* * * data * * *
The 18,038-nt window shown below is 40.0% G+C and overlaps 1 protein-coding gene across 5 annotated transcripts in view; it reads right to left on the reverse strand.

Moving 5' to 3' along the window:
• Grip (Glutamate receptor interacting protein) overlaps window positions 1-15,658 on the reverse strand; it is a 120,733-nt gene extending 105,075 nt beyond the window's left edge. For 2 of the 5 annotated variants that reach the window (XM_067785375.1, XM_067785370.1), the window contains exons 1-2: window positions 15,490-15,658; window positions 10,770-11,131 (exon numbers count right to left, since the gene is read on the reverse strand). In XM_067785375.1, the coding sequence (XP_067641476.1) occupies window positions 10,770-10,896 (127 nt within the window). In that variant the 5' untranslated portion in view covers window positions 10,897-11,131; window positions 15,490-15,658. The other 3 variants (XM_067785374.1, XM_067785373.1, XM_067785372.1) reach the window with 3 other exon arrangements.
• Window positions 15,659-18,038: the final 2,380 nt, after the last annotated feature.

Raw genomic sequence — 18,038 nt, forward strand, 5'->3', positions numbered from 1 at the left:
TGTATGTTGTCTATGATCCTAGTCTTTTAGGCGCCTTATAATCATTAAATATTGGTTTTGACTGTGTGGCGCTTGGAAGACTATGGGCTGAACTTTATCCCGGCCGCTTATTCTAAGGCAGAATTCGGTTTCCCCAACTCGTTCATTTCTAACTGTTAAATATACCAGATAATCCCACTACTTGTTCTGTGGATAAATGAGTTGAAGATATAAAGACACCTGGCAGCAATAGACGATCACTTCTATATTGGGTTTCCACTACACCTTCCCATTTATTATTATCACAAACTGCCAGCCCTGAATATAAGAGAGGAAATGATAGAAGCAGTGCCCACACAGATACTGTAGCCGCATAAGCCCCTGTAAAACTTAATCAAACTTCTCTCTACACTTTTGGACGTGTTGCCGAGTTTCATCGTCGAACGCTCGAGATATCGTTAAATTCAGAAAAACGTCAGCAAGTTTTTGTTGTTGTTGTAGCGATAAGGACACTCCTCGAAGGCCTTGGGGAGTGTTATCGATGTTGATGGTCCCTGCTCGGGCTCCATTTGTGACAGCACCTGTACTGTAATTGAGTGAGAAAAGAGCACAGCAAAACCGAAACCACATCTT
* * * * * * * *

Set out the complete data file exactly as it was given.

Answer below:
The 18,038-nt window shown below is 40.0% G+C and overlaps 1 protein-coding gene across 5 annotated transcripts in view; it reads right to left on the reverse strand.

Moving 5' to 3' along the window:
• Grip (Glutamate receptor interacting protein) overlaps window positions 1-15,658 on the reverse strand; it is a 120,733-nt gene extending 105,075 nt beyond the window's left edge. For 2 of the 5 annotated variants that reach the window (XM_067785375.1, XM_067785370.1), the window contains exons 1-2: window positions 15,490-15,658; window positions 10,770-11,131 (exon numbers count right to left, since the gene is read on the reverse strand). In XM_067785375.1, the coding sequence (XP_067641476.1) occupies window positions 10,770-10,896 (127 nt within the window). In that variant the 5' untranslated portion in view covers window positions 10,897-11,131; window positions 15,490-15,658. The other 3 variants (XM_067785374.1, XM_067785373.1, XM_067785372.1) reach the window with 3 other exon arrangements.
• Window positions 15,659-18,038: the final 2,380 nt, after the last annotated feature.

Raw genomic sequence — 18,038 nt, forward strand, 5'->3', positions numbered from 1 at the left:
TGTATGTTGTCTATGATCCTAGTCTTTTAGGCGCCTTATAATCATTAAATATTGGTTTTGACTGTGTGGCGCTTGGAAGACTATGGGCTGAACTTTATCCCGGCCGCTTATTCTAAGGCAGAATTCGGTTTCCCCAACTCGTTCATTTCTAACTGTTAAATATACCAGATAATCCCACTACTTGTTCTGTGGATAAATGAGTTGAAGATATAAAGACACCTGGCAGCAATAGACGATCACTTCTATATTGGGTTTCCACTACACCTTCCCATTTATTATTATCACAAACTGCCAGCCCTGAATATAAGAGAGGAAATGATAGAAGCAGTGCCCACACAGATACTGTAGCCGCATAAGCCCCTGTAAAACTTAATCAAACTTCTCTCTACACTTTTGGACGTGTTGCCGAGTTTCATCGTCGAACGCTCGAGATATCGTTAAATTCAGAAAAACGTCAGCAAGTTTTTGTTGTTGTTGTAGCGATAAGGACACTCCTCGAAGGCCTTGGGGAGTGTTATCGATGTTGATGGTCCCTGCTCGGGCTCCATTTGTGACAGCACCTGTACTGTAATTGAGTGAGAAAAGAGCACAGCAAAACCGAAACCACATCTT